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When your child is diagnosed with a lung condition

Managing your child’s lung condition: resources for parents

Knowing the right information can make you feel more confident in managing your child’s lung condition.

On this page we have information on:

What should I ask the doctor?

Having the right information about your child’s lung condition will help you feel more confident about caring for them. You might want to ask your GP or paediatrician (a doctor specialising in children’s health) some of these questions.

  • Will my child’s condition go away, will it come and go, or will they have it for life?
  • What has caused my child to have this condition?
  • How common is it?
  • Can other people catch it, or is it likely to affect other family members?
  • Is my child in pain?
  • What can I do at home to help my child?
  • What services or specialist help are available?
  • What treatment is available?
  • What could the school or nursery do to help?
  • What should I do if I’m worried that my child is very unwell?

Useful definitions describing children’s lung conditions

As well as the diagnosis itself, you’ve probably heard lots of different words used to describe your child’s condition. We’ve explained the main words for you here. More than one of these words can be used to describe the same condition.

Words to describe the causes of your child’s condition:

  • congenital: means a condition that your child has from birth – although you might not see symptoms straight away
  • genetic or hereditary: a condition that is passed on to a child by their parents
  • acquired: a condition that your child develops after birth that was not present when they were born

Words to describe when the condition will affect your child:

  • episodic: a condition that comes and goes – there will be times when your child has symptoms and times when your child does not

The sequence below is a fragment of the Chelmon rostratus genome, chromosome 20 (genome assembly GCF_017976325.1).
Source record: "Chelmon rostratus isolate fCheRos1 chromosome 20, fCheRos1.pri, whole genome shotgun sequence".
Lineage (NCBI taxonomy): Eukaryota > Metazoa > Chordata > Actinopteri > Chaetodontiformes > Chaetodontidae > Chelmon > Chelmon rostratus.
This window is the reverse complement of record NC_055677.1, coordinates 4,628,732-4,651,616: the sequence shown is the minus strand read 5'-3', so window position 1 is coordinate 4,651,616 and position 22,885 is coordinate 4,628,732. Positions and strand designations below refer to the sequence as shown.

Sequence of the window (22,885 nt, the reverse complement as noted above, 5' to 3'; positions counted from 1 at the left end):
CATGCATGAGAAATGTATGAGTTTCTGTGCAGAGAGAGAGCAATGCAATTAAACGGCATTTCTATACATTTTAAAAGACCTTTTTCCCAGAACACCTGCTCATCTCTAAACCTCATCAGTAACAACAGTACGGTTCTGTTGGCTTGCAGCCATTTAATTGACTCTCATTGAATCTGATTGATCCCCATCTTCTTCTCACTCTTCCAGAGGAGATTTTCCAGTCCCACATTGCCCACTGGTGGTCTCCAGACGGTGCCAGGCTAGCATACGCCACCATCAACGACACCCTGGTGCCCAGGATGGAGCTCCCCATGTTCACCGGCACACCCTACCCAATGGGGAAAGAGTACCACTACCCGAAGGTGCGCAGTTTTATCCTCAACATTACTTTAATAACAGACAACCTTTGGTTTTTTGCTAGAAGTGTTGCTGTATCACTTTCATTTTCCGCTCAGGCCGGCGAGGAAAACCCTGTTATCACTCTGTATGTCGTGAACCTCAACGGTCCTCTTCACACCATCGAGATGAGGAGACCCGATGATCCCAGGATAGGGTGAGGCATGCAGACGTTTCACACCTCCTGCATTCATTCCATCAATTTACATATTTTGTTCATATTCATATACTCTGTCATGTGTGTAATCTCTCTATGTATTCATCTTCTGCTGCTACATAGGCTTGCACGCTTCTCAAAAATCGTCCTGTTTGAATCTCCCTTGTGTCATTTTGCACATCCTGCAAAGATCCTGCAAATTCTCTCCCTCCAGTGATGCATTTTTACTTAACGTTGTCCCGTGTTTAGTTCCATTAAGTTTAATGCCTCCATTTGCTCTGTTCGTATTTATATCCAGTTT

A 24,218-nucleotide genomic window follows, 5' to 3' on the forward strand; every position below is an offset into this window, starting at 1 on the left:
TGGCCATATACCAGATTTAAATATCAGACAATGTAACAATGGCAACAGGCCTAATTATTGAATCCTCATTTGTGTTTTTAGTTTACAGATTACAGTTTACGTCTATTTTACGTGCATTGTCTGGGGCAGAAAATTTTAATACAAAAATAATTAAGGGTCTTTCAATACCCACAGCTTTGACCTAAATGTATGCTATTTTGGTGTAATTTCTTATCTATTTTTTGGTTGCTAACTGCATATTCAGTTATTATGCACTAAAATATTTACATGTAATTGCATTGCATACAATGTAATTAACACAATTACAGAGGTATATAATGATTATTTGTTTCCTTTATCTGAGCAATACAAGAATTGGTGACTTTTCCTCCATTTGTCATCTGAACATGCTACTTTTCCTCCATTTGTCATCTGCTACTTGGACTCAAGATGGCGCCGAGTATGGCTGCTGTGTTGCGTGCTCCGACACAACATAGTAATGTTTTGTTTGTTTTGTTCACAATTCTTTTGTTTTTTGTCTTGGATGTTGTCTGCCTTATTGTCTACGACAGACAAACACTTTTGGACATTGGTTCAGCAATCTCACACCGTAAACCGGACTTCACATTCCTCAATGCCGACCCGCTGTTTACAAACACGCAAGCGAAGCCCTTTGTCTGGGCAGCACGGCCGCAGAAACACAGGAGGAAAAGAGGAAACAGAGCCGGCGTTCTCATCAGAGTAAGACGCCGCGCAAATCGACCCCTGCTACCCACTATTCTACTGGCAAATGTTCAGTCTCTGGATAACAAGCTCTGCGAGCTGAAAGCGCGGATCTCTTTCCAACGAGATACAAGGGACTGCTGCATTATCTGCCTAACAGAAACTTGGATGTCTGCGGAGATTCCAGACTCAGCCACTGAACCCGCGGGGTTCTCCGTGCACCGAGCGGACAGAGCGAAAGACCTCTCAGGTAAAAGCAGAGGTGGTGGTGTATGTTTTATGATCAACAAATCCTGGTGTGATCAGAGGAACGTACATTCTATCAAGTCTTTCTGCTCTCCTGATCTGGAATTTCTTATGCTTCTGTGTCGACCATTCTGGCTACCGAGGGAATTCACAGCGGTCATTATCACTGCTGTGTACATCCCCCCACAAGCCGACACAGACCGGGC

• recurrent: used to talk about symptoms that come back time and time again
  • chronic: a condition or disease that lasts a long time (a condition typically has to last over 3 months to be called chronic, but it could last a lot longer)
  • long-term: a condition that your child may always have

The above words can be used to refer to infections or to other types of condition.

What records should I keep?

You may meet lots of health care professionals who will ask you similar questions. It can help to keep a record of important information to help you remember all the details such as:

  • notes about the pregnancy and the results of any tests that were carried out
  • notes about the birth and any problems that happened
  • information about your child’s developmental milestones such as when they started sitting, crawling, walking
  • information about your child’s lung condition and any other health problems they have
  • information about how the lung condition affects the child and the family, including brothers and sisters
  • a list of the different health care professionals your child has seen, when they began to see them and their contact details